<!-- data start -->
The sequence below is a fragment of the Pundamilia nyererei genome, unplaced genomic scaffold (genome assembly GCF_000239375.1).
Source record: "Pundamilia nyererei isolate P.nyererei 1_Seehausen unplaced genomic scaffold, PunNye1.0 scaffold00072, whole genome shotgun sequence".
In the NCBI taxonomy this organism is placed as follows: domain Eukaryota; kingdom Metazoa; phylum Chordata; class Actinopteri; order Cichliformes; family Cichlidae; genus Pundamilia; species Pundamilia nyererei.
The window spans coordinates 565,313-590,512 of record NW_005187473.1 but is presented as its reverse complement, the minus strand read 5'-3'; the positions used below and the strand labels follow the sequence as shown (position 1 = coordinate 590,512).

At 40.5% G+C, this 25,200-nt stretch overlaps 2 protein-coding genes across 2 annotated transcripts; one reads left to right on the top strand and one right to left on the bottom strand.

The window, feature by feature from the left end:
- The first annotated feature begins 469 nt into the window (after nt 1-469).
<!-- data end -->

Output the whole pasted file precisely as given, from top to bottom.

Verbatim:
The sequence below is a fragment of the Pundamilia nyererei genome, unplaced genomic scaffold (genome assembly GCF_000239375.1).
Source record: "Pundamilia nyererei isolate P.nyererei 1_Seehausen unplaced genomic scaffold, PunNye1.0 scaffold00072, whole genome shotgun sequence".
In the NCBI taxonomy this organism is placed as follows: domain Eukaryota; kingdom Metazoa; phylum Chordata; class Actinopteri; order Cichliformes; family Cichlidae; genus Pundamilia; species Pundamilia nyererei.
The window spans coordinates 565,313-590,512 of record NW_005187473.1 but is presented as its reverse complement, the minus strand read 5'-3'; the positions used below and the strand labels follow the sequence as shown (position 1 = coordinate 590,512).

At 40.5% G+C, this 25,200-nt stretch overlaps 2 protein-coding genes across 2 annotated transcripts; one reads left to right on the top strand and one right to left on the bottom strand.

The window, feature by feature from the left end:
- The first annotated feature begins 469 nt into the window (after nt 1-469).